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Univ. Paris-Saclay
Laboratory of Physics and Chemistry of Surfaces and Interfaces

On January 6, 2014, the teams of the SPCSI (Division of Physics and Chemistry of Surfaces and Interfaces) have been officially associated to  IRAMIS/NIMBE (chemists) and IRAMIS/SPEC (physicists).

Since july 2000 to the end of 2013, the SPCSI (Physics and Chemistry of Surfaces and Interfaces Laboratory) has been a research unit for the studies of basic properties of surfaces and interfaces and their potential applications. This Laboratory was part of to the Research Division on Atoms, Molecules and Condensed Matter (DRECAM) then IRAMIS (Saclay Institute of Matter and Radiation) within the Department of Matter Sciences (DSM) of the CEA (French Atomic Energy Commission).

Gathering chemists and physicists, the SPCSI was equipped with a powerful set of devices for characterization at the atomic scale of surfaces: an XPS Kratos and a platform of equipments  (STM / AFM - LEEM / PEEM - XPD) to investigate surfaces under ultrahigh vacuum, that the NIMBE and SPEC teams continue today to use successfully.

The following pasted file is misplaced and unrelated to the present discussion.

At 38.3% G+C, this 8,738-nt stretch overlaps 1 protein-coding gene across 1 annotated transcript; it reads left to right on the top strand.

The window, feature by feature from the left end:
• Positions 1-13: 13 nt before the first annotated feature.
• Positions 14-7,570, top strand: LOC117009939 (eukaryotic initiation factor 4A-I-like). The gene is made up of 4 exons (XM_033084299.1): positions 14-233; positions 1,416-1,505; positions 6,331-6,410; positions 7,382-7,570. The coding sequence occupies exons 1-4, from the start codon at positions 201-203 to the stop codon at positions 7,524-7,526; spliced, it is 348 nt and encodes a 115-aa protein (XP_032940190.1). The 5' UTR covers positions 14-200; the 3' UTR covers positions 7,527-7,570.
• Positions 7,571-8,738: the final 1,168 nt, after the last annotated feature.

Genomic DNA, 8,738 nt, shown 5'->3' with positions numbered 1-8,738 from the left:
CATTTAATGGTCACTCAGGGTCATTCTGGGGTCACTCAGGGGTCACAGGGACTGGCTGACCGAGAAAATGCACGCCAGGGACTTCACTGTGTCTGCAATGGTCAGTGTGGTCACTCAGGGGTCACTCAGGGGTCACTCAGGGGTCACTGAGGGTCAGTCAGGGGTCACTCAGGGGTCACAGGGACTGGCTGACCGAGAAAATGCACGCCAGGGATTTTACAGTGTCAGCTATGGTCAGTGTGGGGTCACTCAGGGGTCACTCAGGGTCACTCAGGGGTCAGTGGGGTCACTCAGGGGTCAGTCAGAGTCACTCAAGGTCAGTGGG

#445 - Màj : 31/03/2014
Voir aussi
Collaborations : LENSIS ÉquipePublications Collaborations Contrats Recrutement Collaborations du groupe LENSIS Dr. Olivier Renault CEA-LETI MINATEC, France Dr. Bertrand Vilquin Institut des nanotechnologies de Lyon (Ecole Centrale de Lyon), France Dr.
Electrical boundary conditions : « Back to the Group page « Back to the Oxides page   The new physics emerging from two-dimensional films in the limit of a few unit cells has a host of exciting applications. However, understanding the ferroelectric properties of such engineered thin film systems requires taking into account not only the material but also its interfaces with electrodes, substrates or atmosphere; in other words, the electrical boundary conditions.
Screening : « Back to the Group page « Back to the Oxides page   Surface polarization charge in ferroelectric (FE) materials can be screened by a variety of mechanisms: intrinsic (charge carriers or defects in the bulk), extrinsic (chemical environment or adsorbates), domain ordering, or even a combination of the above. Chemisorption of OH- and protons can lead to important changes in the electrical boundary conditions and water film can play an active role in domain switching.


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